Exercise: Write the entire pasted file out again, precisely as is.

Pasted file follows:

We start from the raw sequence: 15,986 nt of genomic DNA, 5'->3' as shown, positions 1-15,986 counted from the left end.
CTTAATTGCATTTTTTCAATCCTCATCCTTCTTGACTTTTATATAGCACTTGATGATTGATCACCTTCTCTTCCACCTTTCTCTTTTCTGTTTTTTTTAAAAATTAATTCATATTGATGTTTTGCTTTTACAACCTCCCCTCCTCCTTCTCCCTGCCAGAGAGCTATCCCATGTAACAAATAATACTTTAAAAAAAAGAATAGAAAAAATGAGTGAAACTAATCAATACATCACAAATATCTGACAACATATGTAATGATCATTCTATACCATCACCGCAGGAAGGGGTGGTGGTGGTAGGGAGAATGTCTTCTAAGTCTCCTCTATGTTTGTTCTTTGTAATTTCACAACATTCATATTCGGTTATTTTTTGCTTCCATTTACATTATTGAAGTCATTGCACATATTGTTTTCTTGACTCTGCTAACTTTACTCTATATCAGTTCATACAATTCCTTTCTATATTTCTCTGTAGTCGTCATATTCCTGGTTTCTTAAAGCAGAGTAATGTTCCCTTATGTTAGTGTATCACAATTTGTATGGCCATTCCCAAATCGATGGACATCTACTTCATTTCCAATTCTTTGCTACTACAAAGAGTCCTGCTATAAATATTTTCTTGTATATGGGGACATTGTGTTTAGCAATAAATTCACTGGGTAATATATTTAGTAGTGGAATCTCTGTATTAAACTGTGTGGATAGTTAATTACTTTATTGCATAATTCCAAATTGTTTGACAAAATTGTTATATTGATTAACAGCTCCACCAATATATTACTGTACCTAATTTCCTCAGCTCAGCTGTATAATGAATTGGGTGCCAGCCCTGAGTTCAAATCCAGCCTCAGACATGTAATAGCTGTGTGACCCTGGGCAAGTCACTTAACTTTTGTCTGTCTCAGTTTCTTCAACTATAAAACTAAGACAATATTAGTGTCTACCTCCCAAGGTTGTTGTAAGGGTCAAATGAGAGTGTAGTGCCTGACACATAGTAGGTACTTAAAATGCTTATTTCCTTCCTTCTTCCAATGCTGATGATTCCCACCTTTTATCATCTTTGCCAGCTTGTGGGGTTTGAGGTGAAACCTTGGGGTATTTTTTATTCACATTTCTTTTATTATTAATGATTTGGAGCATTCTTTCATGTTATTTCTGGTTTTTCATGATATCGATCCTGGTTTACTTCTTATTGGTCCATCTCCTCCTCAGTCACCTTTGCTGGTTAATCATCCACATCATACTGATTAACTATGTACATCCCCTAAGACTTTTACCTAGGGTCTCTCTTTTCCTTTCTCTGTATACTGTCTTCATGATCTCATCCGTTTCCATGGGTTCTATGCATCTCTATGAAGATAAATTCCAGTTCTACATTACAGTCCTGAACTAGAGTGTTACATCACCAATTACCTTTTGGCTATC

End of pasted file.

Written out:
We start from the raw sequence: 15,986 nt of genomic DNA, 5'->3' as shown, positions 1-15,986 counted from the left end.
CTTAATTGCATTTTTTCAATCCTCATCCTTCTTGACTTTTATATAGCACTTGATGATTGATCACCTTCTCTTCCACCTTTCTCTTTTCTGTTTTTTTTAAAAATTAATTCATATTGATGTTTTGCTTTTACAACCTCCCCTCCTCCTTCTCCCTGCCAGAGAGCTATCCCATGTAACAAATAATACTTTAAAAAAAAGAATAGAAAAAATGAGTGAAACTAATCAATACATCACAAATATCTGACAACATATGTAATGATCATTCTATACCATCACCGCAGGAAGGGGTGGTGGTGGTAGGGAGAATGTCTTCTAAGTCTCCTCTATGTTTGTTCTTTGTAATTTCACAACATTCATATTCGGTTATTTTTTGCTTCCATTTACATTATTGAAGTCATTGCACATATTGTTTTCTTGACTCTGCTAACTTTACTCTATATCAGTTCATACAATTCCTTTCTATATTTCTCTGTAGTCGTCATATTCCTGGTTTCTTAAAGCAGAGTAATGTTCCCTTATGTTAGTGTATCACAATTTGTATGGCCATTCCCAAATCGATGGACATCTACTTCATTTCCAATTCTTTGCTACTACAAAGAGTCCTGCTATAAATATTTTCTTGTATATGGGGACATTGTGTTTAGCAATAAATTCACTGGGTAATATATTTAGTAGTGGAATCTCTGTATTAAACTGTGTGGATAGTTAATTACTTTATTGCATAATTCCAAATTGTTTGACAAAATTGTTATATTGATTAACAGCTCCACCAATATATTACTGTACCTAATTTCCTCAGCTCAGCTGTATAATGAATTGGGTGCCAGCCCTGAGTTCAAATCCAGCCTCAGACATGTAATAGCTGTGTGACCCTGGGCAAGTCACTTAACTTTTGTCTGTCTCAGTTTCTTCAACTATAAAACTAAGACAATATTAGTGTCTACCTCCCAAGGTTGTTGTAAGGGTCAAATGAGAGTGTAGTGCCTGACACATAGTAGGTACTTAAAATGCTTATTTCCTTCCTTCTTCCAATGCTGATGATTCCCACCTTTTATCATCTTTGCCAGCTTGTGGGGTTTGAGGTGAAACCTTGGGGTATTTTTTATTCACATTTCTTTTATTATTAATGATTTGGAGCATTCTTTCATGTTATTTCTGGTTTTTCATGATATCGATCCTGGTTTACTTCTTATTGGTCCATCTCCTCCTCAGTCACCTTTGCTGGTTAATCATCCACATCATACTGATTAACTATGTACATCCCCTAAGACTTTTACCTAGGGTCTCTCTTTTCCTTTCTCTGTATACTGTCTTCATGATCTCATCCGTTTCCATGGGTTCTATGCATCTCTATGAAGATAAATTCCAGTTCTACATTACAGTCCTGAACTAGAGTGTTACATCACCAATTACCTTTTGGCTATC